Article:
On the other hand, what I did notice was that online groupwork is not as effective as doing them in person, as much of the learning in such formats is obtained through person-to-person interaction (as an online format, the groupwork somehow became reduced to mere information-sharing).

Tero: I feel that we didn’t have the nice ending that our excellent team has deserved. I still hope we meet each other before the end of May. Closing libraries challenges paper writing – we don’t have access to the same level of resources online as LISC-paper writers.

During this crisis, we have learned new ways of coping and we keep up our team spirit via online and WhatsApp. [However] informal information/knowledge sharing has decreased; before COVID-19 we shared much of our personal experiences during breaks and after lectures


In an ever-increasing era of online learning opportunities – although the transition for you has been swift – what are some tips on how to learn ‘at home’?

Beatrice: In learning at home, I will recommend keeping a schedule for study that should include break times; designate a specific area for study away from distractions; switch off the television; mute the phone; keep a timer; and play soothing music in the background.

Khaled: The good things about learning at home are: better time management between work and family or friends; less stress and more flexibility towards work and personal activities; no headaches because of traffic jams or lack of sleeping or not arriving on time – you can repeat the class anytime you want if it is recorded and provided online.

Ivy: I think there is something qualitatively different between time spent in class in physical terms and the time spent in front of a virtual class in front of a computer. It is a paradox that the virtualness somehow elicits a less-than-full human experience even as everyone has the possibility to look at each of the participants’ faces at every moment. I find that more frequent breaks (even short ones, of 10 minutes) in between sessions (or to break up the sessions) facilitate a needed re-orientation to keep attention and interest in the topics discussed throughout the day.

Tero: Learning at home needs more focus and somewhere dedicated to studying. Do not get frustrated if the line is weak or you don’t hear everything. Learning at home is not easier than learning in the class


Finally, have you gained a new skill/discovered something new about yourself within this context?

Beatrice: Within this new context, I have learned so many things. To mention a few: how virtual powerpoint presentations are done during sessions; group work online in breakout rooms; playing virtual games; a better appreciation of spending quality time with family and friends; and I learned to braid my own hair.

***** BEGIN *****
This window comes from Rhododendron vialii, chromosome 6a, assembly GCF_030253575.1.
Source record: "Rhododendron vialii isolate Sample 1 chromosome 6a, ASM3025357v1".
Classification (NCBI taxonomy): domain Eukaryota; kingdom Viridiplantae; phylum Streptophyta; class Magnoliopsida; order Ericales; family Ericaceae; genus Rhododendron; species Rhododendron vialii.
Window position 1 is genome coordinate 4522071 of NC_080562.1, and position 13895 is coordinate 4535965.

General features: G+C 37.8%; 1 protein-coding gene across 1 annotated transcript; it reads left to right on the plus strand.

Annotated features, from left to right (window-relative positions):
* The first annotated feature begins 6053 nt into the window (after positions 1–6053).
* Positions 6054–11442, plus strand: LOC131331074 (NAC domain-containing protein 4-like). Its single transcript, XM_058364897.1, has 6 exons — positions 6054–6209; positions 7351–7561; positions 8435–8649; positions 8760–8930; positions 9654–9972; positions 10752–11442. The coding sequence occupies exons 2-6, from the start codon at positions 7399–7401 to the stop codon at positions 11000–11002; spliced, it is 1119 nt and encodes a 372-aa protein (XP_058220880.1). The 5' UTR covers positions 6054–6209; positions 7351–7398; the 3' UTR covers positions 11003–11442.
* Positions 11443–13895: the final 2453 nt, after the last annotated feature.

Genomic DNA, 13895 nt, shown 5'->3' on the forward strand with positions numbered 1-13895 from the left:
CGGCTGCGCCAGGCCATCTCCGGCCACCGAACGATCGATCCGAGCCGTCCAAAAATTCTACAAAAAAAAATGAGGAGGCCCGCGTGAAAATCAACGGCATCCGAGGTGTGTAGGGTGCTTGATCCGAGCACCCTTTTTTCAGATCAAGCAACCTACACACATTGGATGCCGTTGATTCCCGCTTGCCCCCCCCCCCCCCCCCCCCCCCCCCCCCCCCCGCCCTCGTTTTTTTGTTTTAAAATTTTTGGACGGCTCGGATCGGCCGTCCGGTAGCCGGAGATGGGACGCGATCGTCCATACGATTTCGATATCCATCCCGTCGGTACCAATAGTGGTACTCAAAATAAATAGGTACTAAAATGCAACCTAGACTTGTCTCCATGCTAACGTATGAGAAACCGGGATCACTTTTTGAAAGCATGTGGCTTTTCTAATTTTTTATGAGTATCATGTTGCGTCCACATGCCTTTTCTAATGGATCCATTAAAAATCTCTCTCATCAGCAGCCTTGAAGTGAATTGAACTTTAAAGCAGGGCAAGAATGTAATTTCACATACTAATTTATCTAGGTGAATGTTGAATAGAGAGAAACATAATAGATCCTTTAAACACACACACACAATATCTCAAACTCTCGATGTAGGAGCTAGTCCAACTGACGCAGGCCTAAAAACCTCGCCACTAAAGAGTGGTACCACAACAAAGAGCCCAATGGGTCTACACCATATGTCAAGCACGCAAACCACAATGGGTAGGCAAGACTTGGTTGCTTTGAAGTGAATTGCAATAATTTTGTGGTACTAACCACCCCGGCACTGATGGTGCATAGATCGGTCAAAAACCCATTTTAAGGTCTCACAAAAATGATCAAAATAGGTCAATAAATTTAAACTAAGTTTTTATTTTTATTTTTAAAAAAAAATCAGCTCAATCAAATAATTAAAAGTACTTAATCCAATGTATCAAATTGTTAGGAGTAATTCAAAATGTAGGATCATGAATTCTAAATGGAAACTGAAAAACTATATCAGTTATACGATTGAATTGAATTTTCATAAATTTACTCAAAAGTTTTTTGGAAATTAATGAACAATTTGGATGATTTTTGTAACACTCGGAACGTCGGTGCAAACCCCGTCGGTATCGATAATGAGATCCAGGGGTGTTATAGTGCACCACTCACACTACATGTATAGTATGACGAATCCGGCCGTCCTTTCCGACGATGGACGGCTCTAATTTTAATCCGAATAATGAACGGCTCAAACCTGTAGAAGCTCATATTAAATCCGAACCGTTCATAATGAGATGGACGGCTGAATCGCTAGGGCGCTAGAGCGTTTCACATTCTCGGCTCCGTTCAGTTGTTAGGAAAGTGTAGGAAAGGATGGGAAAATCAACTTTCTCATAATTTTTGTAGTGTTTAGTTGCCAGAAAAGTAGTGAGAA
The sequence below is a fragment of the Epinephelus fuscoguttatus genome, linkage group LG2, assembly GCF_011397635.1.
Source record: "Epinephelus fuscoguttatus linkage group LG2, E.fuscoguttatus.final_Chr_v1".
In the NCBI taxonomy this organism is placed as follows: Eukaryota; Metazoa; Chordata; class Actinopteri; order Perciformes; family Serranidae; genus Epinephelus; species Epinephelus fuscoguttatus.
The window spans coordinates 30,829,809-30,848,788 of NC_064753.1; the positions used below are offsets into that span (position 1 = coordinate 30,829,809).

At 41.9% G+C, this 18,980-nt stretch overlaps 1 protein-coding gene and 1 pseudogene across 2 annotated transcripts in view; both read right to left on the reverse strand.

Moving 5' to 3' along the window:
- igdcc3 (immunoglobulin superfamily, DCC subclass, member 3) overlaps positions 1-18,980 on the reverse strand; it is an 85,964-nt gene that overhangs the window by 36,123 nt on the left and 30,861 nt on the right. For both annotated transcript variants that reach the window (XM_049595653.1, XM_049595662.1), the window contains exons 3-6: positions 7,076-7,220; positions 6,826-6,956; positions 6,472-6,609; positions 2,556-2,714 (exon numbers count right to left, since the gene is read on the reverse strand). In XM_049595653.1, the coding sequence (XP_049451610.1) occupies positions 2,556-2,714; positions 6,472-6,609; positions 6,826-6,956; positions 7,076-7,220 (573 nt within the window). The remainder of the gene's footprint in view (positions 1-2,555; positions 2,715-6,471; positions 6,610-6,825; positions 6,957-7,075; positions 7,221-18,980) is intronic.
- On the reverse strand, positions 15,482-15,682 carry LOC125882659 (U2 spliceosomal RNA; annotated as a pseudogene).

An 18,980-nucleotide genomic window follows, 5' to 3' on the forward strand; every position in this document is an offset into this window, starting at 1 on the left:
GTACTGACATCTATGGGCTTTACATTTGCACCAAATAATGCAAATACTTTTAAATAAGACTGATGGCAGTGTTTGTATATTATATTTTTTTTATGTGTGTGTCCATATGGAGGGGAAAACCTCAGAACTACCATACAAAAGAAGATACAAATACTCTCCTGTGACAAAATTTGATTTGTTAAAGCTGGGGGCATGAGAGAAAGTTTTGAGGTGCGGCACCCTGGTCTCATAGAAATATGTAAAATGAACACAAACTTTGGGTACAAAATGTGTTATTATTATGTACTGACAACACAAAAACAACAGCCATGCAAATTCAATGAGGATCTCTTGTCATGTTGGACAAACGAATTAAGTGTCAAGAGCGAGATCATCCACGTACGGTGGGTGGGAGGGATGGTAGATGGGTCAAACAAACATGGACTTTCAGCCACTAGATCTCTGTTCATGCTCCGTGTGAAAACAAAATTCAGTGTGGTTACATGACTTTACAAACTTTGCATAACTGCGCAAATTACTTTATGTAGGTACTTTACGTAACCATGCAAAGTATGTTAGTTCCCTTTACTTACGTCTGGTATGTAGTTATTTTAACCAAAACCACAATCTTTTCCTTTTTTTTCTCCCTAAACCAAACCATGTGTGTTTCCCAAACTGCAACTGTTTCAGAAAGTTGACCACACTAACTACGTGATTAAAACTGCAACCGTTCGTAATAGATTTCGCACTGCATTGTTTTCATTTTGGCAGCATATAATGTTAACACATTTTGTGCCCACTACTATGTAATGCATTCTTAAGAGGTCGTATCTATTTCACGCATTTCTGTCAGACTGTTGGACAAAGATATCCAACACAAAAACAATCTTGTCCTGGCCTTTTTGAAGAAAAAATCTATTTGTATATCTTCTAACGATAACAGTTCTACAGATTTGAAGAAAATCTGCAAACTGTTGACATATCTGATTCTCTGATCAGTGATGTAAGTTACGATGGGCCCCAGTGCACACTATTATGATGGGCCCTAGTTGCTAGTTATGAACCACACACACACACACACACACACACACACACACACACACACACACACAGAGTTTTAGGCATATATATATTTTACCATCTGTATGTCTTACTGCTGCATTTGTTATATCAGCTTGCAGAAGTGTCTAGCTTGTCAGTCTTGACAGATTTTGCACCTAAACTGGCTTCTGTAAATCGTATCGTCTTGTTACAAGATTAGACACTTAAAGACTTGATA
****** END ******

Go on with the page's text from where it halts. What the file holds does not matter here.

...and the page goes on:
Khaled: I have improved my listening skills to compensate for the lack of physical interaction with the instructors – as if I am listening to radio. The new skill I tried to develop is to pay attention to the small details in the instructor’s lecture to make up for the lack of body language and assertive signs of his points of view.

Ivy: I realize the truth in the meaning of learning versus education. I remember an old mentor of mine who told me never to let education stand in the way of learning. This lesson is very poignant in the context of the coronavirus. Indeed, there is much more to be learned not just within the formal curriculum but everything else that surrounds the experience of the LISC formal education … that “surrounding” space is where the life-learning happens (something you retain for the rest of your life), and I am glad that the LISC will always be a part of that for me.

Tero: I am not big fan of online meeting or learning, but I gave it a chance, and now I can say, it really works. It has a lot to do with your own attitude. But I noticed that I really miss face-to-face discussion, company and fun that our course offered.



Answers have been lightly edited for clarity and conciseness.

Do you wish to enhance your effectiveness, and advance your career in agencies engaged in international peace and security? We are currently accepting applications for the 2020-2021 edition of these courses. Please see our Master of Advanced Studies in International and European Security and Leadership in International Security Course webpages for further information!